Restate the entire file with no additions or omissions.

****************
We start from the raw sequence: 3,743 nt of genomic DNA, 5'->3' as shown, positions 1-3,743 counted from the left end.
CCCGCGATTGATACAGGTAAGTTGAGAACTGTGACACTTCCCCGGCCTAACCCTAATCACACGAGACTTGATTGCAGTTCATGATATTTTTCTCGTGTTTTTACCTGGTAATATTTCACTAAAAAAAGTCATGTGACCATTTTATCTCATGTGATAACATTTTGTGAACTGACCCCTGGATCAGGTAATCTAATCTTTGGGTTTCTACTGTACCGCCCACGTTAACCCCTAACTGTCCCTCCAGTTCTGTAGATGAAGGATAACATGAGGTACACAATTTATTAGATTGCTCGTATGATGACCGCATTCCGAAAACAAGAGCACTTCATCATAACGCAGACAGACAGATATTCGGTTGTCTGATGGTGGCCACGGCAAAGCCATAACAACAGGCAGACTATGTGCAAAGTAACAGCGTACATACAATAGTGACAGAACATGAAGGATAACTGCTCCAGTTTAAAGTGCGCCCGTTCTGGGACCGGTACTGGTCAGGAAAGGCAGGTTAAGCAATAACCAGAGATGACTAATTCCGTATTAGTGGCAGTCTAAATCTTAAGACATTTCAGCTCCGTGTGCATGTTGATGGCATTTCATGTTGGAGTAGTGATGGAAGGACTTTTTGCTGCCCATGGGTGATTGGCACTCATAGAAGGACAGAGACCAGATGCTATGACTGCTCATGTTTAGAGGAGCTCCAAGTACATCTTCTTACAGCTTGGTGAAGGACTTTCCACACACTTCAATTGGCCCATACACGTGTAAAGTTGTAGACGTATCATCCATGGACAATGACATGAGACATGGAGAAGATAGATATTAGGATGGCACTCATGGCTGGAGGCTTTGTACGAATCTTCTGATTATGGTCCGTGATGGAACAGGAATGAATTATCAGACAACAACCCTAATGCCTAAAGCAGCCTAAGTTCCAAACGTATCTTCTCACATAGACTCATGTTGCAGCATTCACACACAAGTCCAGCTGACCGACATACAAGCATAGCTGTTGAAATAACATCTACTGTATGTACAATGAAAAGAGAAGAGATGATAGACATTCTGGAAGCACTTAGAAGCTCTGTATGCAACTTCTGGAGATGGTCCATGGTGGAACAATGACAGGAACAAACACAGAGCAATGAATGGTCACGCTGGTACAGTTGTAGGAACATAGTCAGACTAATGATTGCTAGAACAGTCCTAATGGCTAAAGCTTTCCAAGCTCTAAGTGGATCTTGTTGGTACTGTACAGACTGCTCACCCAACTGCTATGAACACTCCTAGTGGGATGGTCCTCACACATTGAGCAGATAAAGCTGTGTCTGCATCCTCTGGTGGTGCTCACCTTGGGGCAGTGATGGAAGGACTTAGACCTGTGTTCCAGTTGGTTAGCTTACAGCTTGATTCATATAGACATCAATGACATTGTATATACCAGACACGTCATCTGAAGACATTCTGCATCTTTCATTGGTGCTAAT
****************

We start from the raw sequence: 3,743 nt of genomic DNA, 5'->3' as shown, positions 1-3,743 counted from the left end.
CCCGCGATTGATACAGGTAAGTTGAGAACTGTGACACTTCCCCGGCCTAACCCTAATCACACGAGACTTGATTGCAGTTCATGATATTTTTCTCGTGTTTTTACCTGGTAATATTTCACTAAAAAAAGTCATGTGACCATTTTATCTCATGTGATAACATTTTGTGAACTGACCCCTGGATCAGGTAATCTAATCTTTGGGTTTCTACTGTACCGCCCACGTTAACCCCTAACTGTCCCTCCAGTTCTGTAGATGAAGGATAACATGAGGTACACAATTTATTAGATTGCTCGTATGATGACCGCATTCCGAAAACAAGAGCACTTCATCATAACGCAGACAGACAGATATTCGGTTGTCTGATGGTGGCCACGGCAAAGCCATAACAACAGGCAGACTATGTGCAAAGTAACAGCGTACATACAATAGTGACAGAACATGAAGGATAACTGCTCCAGTTTAAAGTGCGCCCGTTCTGGGACCGGTACTGGTCAGGAAAGGCAGGTTAAGCAATAACCAGAGATGACTAATTCCGTATTAGTGGCAGTCTAAATCTTAAGACATTTCAGCTCCGTGTGCATGTTGATGGCATTTCATGTTGGAGTAGTGATGGAAGGACTTTTTGCTGCCCATGGGTGATTGGCACTCATAGAAGGACAGAGACCAGATGCTATGACTGCTCATGTTTAGAGGAGCTCCAAGTACATCTTCTTACAGCTTGGTGAAGGACTTTCCACACACTTCAATTGGCCCATACACGTGTAAAGTTGTAGACGTATCATCCATGGACAATGACATGAGACATGGAGAAGATAGATATTAGGATGGCACTCATGGCTGGAGGCTTTGTACGAATCTTCTGATTATGGTCCGTGATGGAACAGGAATGAATTATCAGACAACAACCCTAATGCCTAAAGCAGCCTAAGTTCCAAACGTATCTTCTCACATAGACTCATGTTGCAGCATTCACACACAAGTCCAGCTGACCGACATACAAGCATAGCTGTTGAAATAACATCTACTGTATGTACAATGAAAAGAGAAGAGATGATAGACATTCTGGAAGCACTTAGAAGCTCTGTATGCAACTTCTGGAGATGGTCCATGGTGGAACAATGACAGGAACAAACACAGAGCAATGAATGGTCACGCTGGTACAGTTGTAGGAACATAGTCAGACTAATGATTGCTAGAACAGTCCTAATGGCTAAAGCTTTCCAAGCTCTAAGTGGATCTTGTTGGTACTGTACAGACTGCTCACCCAACTGCTATGAACACTCCTAGTGGGATGGTCCTCACACATTGAGCAGATAAAGCTGTGTCTGCATCCTCTGGTGGTGCTCACCTTGGGGCAGTGATGGAAGGACTTAGACCTGTGTTCCAGTTGGTTAGCTTACAGCTTGATTCATATAGACATCAATGACATTGTATATACCAGACACGTCATCTGAAGACATTCTGCATCTTTCATTGGTGCTAAT